The history of the Institute of Social Anthropology begins in 1917 with Felix Speiser as the first associate professor of Anthropology at the University of Basel. From 1942 to 1949 Speiser was also director of the Museum für Völkerkunde Basel (today Museum der Kulturen).

His successor, Alfred Bühler, was appointed associate professor in 1950 and first full professor of anthropology in 1959, remaining in this position until his retirement in 1970. In addition, like his predecessor, he was director of the Museum für Völkerkunde from 1950 to 1964. Connected with the establishment of the chair was also the founding of the Institute of Social Anthropology in 1963 with its own assistant, a secretariat and a library credit.
The premises are located in a gothic, listed building called 'Schürhof' on Münsterplatz. In the immediate vicinity is the Museum of Cultures, with which the seminar works closely and maintains a joint library.

After Bühler's retirement in 1970, Meinhard Schuster became full professor of Anthropology at the University of Basel and shaped the subject until his retirement in 2000. Under Schuster, Central and South America and, from 1990, West and East Africa were added to the already existing regional research foci of New Guinea and Southeast Asia. The establishment of medical anthropology and the introduction of mandatory museum or other professional internships also took place under his leadership. During the period from 1970 to 2000, Anthropology enjoyed increasing popularity. Student enrollment doubled from 42 to 100 students between 1970 and 1974, and reached its peak in 1994 with 222 students. The subject was particularly well known and popular for its biennial field research exercises, mostly within Europe.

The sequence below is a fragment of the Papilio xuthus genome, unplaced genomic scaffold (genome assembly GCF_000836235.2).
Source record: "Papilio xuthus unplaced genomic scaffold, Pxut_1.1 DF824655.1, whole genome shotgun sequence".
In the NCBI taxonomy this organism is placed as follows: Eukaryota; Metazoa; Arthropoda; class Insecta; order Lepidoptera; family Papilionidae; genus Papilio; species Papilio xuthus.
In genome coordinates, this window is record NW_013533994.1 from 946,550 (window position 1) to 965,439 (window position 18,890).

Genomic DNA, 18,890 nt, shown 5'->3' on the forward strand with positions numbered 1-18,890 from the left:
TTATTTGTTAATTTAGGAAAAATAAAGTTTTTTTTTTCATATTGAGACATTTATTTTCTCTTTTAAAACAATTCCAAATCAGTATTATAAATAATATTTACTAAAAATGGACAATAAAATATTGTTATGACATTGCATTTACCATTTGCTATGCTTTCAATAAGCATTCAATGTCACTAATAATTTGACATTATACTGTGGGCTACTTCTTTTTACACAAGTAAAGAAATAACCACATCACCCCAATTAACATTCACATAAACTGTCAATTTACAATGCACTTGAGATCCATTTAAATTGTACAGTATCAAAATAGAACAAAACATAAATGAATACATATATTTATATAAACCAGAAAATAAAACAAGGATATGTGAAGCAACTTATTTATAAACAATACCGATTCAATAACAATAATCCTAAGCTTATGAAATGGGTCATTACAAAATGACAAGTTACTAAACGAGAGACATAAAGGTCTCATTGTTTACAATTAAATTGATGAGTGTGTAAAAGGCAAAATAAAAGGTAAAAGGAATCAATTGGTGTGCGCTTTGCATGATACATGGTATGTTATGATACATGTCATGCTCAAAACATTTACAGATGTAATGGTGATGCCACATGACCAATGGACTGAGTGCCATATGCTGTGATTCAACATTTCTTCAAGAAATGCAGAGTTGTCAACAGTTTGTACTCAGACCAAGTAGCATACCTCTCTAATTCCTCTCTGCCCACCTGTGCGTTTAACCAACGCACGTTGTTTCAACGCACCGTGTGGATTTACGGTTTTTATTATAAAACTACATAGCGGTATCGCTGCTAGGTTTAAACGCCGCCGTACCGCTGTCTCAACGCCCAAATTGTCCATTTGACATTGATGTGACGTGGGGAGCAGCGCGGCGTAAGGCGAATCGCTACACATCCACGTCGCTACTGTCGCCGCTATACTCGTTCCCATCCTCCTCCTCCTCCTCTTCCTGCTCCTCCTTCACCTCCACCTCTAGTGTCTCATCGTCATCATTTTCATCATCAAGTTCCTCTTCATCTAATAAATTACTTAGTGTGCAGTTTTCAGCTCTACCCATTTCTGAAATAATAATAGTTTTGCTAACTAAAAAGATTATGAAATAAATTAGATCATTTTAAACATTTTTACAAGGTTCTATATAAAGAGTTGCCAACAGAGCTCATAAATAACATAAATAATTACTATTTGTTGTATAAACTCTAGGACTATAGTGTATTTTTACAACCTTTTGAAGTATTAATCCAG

From 2001 to 2022, Till Förster has held the Chair of Anthropology and is the founding director of the Center for African Studies at the University of Basel. He studied anthropology and art history at the Universities of Mainz, Bonn and Cologne and received his PhD from the University of Berlin in 1985.
Förster specialized in visual culture and political transformations in West and Central Africa. He has been conducting research in northern Côte d'Ivoire and Cameroon for many years and headed the two research groups Political Anthropology and Visual Culture.
Under Förster, field research exercises have increasingly taken place in countries of the global South and are an elementary component of the MA Anthropology. In recent years, for example, students have conducted research in Burkina Faso, Zambia, Colombia, and China.


Since July 2022 George Paul Meiu is the new Chair of Anthropology.